OK!

In a grappling manner, a toddler utters his first word, ‘oookey.’ The rhyme swings. Everybody laughs. They expected it to be ‘Mamma’ or ‘Papa’ and ‘OK’ been the first buzz of the child was unambiguously ok. In his growing up years, that child fiddles often with the perennial usage of this worldwide colloquial term. He studies hard, plays regularly, makes impressionist orders, accepts gifts, exchanges remarks, keeps moving with the flow of life, but constantly raves and riddles around ‘ok’, sometimes simple, and sometimes thought provoking. He builds an innovative infinite inventory of ‘ok’ in his verbal commune unconsciously: bright ok, quick ok, heavy sighed ok, happy ok, understandable ok, insightful ok, marvelous ok, delightful ok, delicious ok, wandering ok, wondering ok, questioning ok, orderly ok, loving ok, hateful ok, trembling ok, fearful ok, swinging ok, zestful ok, sad ok, winning ok, conscious ok, subconscious ok, running ok and many more ok’s.

Don’t blame him. Talks on cell phones have immense pursue of ‘ok’ usage. The little pop up window of every software application contains an ‘ok’ button as an acceptable choice.

In today’s time kids hold cell phones valiantly as toys, prefer to talk alive even before they learn to comprehend. ‘Ok’ is okaying, echoing subconsciously by birth in the righteous realm of verbal and written communication.

Etymology of ‘OK’ has many a native stories lingering along interesting innovative origins. You may like ‘Oll Korrect’, ‘Orl korrec’, ‘Ole Kurreck’, ‘Old Kinderhook’, ‘Old Keokuk’, ‘Ola Kala’, ‘Okeh’ , ‘Hoakeh’ , ‘Oke’ , ‘Oikea’, ‘O qu-oui’, ‘Omnis Korrecta’ , ‘hoacky or horkey’ , ‘Orrins-Kendall’ , ‘Out of Kash’ , ‘Out of Kredit’ , ‘Out of Klothes’ or ‘Orful Kalamity’. You may be tempted to read an article by A.W. Read titled “The First Stage in the History of ‘O.K.’” published in American Speech in February of 1963.

English dictionary has many beautiful words but, we favor ‘OK’, consciously and unconsciously. Aren’t we waxing to its simplicity, to the unseen comfort in redundant unbiased usage, its unanimous compassionate treatment to all age groups: wife, child, parents, friends, boss, shopkeeper or sweeper — an answer spun around ‘ok’ or with single ‘ok’?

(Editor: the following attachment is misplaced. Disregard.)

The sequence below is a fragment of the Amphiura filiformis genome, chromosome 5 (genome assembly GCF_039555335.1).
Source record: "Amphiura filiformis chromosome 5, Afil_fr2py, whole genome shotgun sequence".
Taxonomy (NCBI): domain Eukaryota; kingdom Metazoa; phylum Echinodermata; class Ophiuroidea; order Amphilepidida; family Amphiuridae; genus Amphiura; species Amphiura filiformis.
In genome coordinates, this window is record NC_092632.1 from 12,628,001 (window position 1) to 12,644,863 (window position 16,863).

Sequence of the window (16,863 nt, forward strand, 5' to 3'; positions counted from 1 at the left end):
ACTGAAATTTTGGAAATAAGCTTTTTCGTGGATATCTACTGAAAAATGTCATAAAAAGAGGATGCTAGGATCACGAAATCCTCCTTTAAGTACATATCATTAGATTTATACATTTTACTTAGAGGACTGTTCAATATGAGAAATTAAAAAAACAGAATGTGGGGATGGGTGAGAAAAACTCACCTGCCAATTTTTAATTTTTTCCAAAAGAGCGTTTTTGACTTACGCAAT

More surprising ok’s:

  • Circle K is the North America’s convenience store started in 1951 by Fred Hervey. People call it OK in Hong Kong and Taiwan because if you have a look at the logo — alphabet ‘K’ is inside the circle.
  • OK is the postal abbreviation of Oklahoma State in USA.
  • ‘OK!’ is a famous celebrity lifestyle magazine which appears in 19 countries.
  • Okay Airways is an airline based in Beijing, China, a volcano, a glacier, even a shut down British motorcycle manufacturer brand OK-Supreme
  • What’s there in a name, but Ok is OK, there are songs, bands and music albums titled OK and there is a family of OK languages spoken in a contiguous area of eastern western Papua New Guinea.
  • Also it’s of immense meaning to mention about ‘OK Soda’, a cola brand launched in 1993 by Coca cola Company to take the advantage of the number one spoken word. Number two being ‘Coke’. But ‘OK Soda’ failed to kickoff and the ‘OK Soda’ project was rolled back after seven months of test marketing. One of the scrap of a fan says on the ‘OK Soda’ website says, “Can we make CocaCola return the path of OKness?

All the languages of the world have adopted the most used word of the international language, liberating everyone to provide an all-time affordable answer; a person who knows ‘ok’ can reply any question asked by anyone.

Do care to keep an eye on the words walking in and out of your cell phones and sentences you write in an email. Watch the words jumping out of your mouth, how many ok’s ? Just count.

Search for ‘ok’ in the twitter search, you will find the current usage rate, the time stamp, the person, the location, the sentence. Though ‘OK’ has not been in the twitter trending topic. Topic trending in twitter mimics a folklore dictionary, a new way to spread a word to the world audience online. We know world is undoubtedly flat, but you just can’t create a tsunami. Waves will take birth on its own; if the new word or slang is of liking of the masses, tsunami will come and leave the newborn word or slang or jargon behind. Only few of us will study the etymology, rest will innovate. World is prone to innovate slang.

This might be the usual evolution of k in the chat messaging:

‘It’s all right.’

‘It’s ok.’

‘ok’

‘k’

Check how much time it saves to write and comprehend a simple ‘k’, technically it saves digital bits and bytes too.

Do you think there will be brands coming up with the single alphabet name ‘K’ prompting the big banners glow signs on the roadside, “It’s K, ok”? May be if that brand would become a success, there would be arguments for origins — ‘K’ is inspired from ‘OK’ or ‘SRK’(Shahrukh Khan)? Just kidding, but you never know.

Think, think, think, think, and think, why a human feels comfortable to speak ok? — It certainly has the robust universal grammatical usage advantage for being a noun, a verb, an adjective, an adverb, an interjection, or a standalone complete answer in itself.

Isn’t writing a semicolon and a bracket ‘:)’ easier than scribbling ‘I am feeling happy’ while messaging?

Isn’t ‘:)’ a small painting which lets even an illiterate smile?

;)

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